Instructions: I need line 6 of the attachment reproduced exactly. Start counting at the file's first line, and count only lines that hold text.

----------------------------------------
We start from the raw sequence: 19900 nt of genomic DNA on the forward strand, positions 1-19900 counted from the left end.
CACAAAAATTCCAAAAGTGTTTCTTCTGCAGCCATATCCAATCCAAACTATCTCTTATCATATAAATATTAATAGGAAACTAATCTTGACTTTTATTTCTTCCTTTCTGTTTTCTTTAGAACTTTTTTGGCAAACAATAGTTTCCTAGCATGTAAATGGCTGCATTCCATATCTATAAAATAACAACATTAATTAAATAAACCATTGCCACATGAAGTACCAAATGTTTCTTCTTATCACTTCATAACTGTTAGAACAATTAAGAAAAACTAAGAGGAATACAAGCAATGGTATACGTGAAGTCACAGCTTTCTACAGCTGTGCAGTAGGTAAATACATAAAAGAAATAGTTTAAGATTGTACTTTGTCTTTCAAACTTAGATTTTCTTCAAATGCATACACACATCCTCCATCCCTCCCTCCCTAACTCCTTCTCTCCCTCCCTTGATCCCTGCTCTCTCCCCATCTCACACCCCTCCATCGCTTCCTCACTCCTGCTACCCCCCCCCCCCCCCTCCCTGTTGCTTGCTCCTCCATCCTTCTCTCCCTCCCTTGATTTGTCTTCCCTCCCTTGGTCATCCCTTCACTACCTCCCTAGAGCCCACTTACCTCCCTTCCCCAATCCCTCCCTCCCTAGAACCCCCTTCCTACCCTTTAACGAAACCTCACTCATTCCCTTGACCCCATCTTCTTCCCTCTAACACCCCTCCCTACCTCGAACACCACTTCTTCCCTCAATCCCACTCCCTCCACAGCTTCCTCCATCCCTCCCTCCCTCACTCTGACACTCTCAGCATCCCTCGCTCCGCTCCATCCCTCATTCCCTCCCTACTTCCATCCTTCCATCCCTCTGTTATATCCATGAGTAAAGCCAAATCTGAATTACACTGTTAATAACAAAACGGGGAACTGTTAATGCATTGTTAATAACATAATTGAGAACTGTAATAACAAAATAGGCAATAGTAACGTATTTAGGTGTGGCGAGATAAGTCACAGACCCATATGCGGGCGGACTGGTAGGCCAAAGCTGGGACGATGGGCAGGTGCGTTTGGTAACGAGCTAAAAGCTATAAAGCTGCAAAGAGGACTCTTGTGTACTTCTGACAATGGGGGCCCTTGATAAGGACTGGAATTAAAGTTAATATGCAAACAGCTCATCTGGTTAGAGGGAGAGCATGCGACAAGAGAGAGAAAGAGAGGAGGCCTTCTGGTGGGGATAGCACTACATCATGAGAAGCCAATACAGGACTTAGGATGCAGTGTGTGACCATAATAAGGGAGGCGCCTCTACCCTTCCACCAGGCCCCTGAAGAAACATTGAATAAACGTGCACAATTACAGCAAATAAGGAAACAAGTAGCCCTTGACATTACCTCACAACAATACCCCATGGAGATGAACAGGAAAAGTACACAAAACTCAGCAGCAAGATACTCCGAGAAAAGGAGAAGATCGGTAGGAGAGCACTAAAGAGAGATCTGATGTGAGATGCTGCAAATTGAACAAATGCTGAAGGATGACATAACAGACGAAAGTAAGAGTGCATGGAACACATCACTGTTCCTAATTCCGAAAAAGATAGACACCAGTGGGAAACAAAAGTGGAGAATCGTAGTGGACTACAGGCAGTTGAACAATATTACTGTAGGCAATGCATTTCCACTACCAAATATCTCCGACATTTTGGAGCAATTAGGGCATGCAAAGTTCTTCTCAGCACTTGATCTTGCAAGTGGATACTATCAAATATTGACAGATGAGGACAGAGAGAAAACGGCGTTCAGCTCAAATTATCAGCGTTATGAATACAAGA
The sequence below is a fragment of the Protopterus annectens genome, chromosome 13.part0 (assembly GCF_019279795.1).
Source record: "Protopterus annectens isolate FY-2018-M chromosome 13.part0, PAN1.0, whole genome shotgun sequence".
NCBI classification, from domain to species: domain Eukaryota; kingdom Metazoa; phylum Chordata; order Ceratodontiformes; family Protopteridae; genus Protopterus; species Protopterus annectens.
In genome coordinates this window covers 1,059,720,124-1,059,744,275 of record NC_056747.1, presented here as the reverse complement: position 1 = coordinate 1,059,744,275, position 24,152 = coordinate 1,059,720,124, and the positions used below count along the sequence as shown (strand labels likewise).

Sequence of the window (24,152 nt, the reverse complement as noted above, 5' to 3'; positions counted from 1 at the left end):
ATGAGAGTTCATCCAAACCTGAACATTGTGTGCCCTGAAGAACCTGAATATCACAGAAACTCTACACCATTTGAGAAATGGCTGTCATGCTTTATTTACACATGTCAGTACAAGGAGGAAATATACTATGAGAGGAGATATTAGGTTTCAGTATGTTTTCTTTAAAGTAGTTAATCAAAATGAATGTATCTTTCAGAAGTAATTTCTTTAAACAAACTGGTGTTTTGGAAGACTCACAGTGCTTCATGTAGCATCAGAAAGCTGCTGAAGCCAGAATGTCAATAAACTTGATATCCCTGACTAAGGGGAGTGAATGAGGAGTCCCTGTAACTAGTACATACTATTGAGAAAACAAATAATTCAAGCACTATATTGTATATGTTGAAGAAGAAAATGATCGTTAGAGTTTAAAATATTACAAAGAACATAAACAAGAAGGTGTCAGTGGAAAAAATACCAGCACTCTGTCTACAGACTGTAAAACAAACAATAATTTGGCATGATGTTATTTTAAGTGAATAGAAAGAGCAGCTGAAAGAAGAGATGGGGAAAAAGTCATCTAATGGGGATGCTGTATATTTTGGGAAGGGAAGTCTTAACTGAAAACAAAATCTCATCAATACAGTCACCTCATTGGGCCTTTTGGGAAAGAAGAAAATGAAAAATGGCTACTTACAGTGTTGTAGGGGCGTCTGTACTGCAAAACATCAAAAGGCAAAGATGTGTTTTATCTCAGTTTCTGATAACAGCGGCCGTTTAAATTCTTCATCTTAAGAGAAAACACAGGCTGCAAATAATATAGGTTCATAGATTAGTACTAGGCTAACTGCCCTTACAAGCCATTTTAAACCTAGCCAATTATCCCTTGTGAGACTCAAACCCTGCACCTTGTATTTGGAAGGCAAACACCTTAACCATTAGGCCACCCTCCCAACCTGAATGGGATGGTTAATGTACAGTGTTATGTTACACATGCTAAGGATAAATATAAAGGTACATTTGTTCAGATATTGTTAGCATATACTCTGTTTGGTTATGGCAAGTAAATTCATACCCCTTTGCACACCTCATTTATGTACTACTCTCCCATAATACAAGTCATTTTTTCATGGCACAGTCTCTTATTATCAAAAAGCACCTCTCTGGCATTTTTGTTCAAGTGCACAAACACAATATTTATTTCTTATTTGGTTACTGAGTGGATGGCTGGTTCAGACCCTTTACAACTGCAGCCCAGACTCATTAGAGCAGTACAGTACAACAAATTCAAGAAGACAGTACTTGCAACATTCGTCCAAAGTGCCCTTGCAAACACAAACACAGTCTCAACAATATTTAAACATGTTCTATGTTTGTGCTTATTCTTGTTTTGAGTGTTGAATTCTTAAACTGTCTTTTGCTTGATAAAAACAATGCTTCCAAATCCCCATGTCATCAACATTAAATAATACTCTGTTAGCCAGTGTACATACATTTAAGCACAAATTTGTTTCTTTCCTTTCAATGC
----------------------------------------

In genome coordinates this window covers 1,059,720,124-1,059,744,275 of record NC_056747.1, presented here as the reverse complement: position 1 = coordinate 1,059,744,275, position 24,152 = coordinate 1,059,720,124, and the positions used below count along the sequence as shown (strand labels likewise).